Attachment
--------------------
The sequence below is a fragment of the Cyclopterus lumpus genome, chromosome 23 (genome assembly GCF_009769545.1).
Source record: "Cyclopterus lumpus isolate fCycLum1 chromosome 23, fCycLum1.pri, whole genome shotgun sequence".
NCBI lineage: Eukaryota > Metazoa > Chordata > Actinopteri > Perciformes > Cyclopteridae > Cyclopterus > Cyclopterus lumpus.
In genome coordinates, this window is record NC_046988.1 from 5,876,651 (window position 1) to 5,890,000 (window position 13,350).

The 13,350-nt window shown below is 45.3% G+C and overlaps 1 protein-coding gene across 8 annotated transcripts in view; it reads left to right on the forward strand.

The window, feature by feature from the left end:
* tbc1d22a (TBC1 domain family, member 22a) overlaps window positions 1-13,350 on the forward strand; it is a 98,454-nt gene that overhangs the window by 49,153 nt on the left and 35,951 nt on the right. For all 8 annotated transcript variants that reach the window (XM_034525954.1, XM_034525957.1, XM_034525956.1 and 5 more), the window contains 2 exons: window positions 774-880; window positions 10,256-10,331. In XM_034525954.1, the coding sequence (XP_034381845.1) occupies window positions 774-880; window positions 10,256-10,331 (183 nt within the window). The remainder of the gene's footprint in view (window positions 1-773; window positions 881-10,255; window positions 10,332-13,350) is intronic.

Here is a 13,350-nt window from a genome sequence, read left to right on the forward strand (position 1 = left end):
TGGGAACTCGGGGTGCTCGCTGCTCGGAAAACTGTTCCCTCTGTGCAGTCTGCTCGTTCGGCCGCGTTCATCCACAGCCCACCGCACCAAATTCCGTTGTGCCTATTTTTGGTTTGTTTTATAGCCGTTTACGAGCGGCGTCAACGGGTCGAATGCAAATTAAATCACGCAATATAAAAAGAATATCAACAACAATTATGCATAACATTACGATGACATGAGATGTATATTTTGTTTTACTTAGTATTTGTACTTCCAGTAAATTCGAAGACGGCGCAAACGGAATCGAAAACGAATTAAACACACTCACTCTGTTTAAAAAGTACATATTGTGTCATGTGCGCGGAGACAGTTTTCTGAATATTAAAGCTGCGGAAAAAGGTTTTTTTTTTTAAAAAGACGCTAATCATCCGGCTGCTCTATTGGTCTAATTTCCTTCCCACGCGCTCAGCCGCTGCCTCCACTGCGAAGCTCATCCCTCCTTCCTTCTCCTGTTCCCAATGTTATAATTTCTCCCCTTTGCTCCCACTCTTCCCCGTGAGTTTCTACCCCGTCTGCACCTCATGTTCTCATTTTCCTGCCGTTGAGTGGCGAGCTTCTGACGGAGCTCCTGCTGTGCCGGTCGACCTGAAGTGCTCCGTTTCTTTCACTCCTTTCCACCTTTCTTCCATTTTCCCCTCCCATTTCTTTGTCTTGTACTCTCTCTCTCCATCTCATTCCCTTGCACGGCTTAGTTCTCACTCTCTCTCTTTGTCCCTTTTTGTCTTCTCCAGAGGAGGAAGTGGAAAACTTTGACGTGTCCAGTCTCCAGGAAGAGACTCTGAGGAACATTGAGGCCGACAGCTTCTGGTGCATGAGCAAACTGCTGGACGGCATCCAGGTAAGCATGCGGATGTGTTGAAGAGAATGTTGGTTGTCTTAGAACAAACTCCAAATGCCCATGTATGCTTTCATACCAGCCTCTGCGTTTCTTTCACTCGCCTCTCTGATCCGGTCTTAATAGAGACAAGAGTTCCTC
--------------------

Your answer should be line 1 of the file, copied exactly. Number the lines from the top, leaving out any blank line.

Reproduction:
The sequence below is a fragment of the Cyclopterus lumpus genome, chromosome 23 (genome assembly GCF_009769545.1).